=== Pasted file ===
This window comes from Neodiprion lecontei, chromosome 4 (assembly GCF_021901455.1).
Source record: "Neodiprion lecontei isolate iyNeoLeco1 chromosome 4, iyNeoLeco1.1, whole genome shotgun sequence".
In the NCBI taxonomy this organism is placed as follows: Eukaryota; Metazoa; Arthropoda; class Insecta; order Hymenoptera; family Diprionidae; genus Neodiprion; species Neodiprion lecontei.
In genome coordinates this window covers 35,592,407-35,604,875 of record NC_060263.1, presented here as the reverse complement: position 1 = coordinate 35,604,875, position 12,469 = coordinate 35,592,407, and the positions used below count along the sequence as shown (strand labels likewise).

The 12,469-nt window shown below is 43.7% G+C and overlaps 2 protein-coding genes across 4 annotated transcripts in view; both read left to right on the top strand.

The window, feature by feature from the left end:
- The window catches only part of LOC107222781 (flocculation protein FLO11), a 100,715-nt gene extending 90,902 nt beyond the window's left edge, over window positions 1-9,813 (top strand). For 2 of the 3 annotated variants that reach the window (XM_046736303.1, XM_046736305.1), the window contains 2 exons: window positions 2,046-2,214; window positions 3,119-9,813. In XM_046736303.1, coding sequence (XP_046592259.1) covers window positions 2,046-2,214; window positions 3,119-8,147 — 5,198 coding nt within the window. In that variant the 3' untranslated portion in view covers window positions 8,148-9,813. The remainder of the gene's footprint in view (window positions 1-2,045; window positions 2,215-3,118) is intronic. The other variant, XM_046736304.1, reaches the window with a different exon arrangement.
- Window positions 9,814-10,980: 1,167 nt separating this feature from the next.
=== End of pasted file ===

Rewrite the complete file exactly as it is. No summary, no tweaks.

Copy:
This window comes from Neodiprion lecontei, chromosome 4 (assembly GCF_021901455.1).
Source record: "Neodiprion lecontei isolate iyNeoLeco1 chromosome 4, iyNeoLeco1.1, whole genome shotgun sequence".
In the NCBI taxonomy this organism is placed as follows: Eukaryota; Metazoa; Arthropoda; class Insecta; order Hymenoptera; family Diprionidae; genus Neodiprion; species Neodiprion lecontei.
In genome coordinates this window covers 35,592,407-35,604,875 of record NC_060263.1, presented here as the reverse complement: position 1 = coordinate 35,604,875, position 12,469 = coordinate 35,592,407, and the positions used below count along the sequence as shown (strand labels likewise).

The 12,469-nt window shown below is 43.7% G+C and overlaps 2 protein-coding genes across 4 annotated transcripts in view; both read left to right on the top strand.

The window, feature by feature from the left end:
- The window catches only part of LOC107222781 (flocculation protein FLO11), a 100,715-nt gene extending 90,902 nt beyond the window's left edge, over window positions 1-9,813 (top strand). For 2 of the 3 annotated variants that reach the window (XM_046736303.1, XM_046736305.1), the window contains 2 exons: window positions 2,046-2,214; window positions 3,119-9,813. In XM_046736303.1, coding sequence (XP_046592259.1) covers window positions 2,046-2,214; window positions 3,119-8,147 — 5,198 coding nt within the window. In that variant the 3' untranslated portion in view covers window positions 8,148-9,813. The remainder of the gene's footprint in view (window positions 1-2,045; window positions 2,215-3,118) is intronic. The other variant, XM_046736304.1, reaches the window with a different exon arrangement.
- Window positions 9,814-10,980: 1,167 nt separating this feature from the next.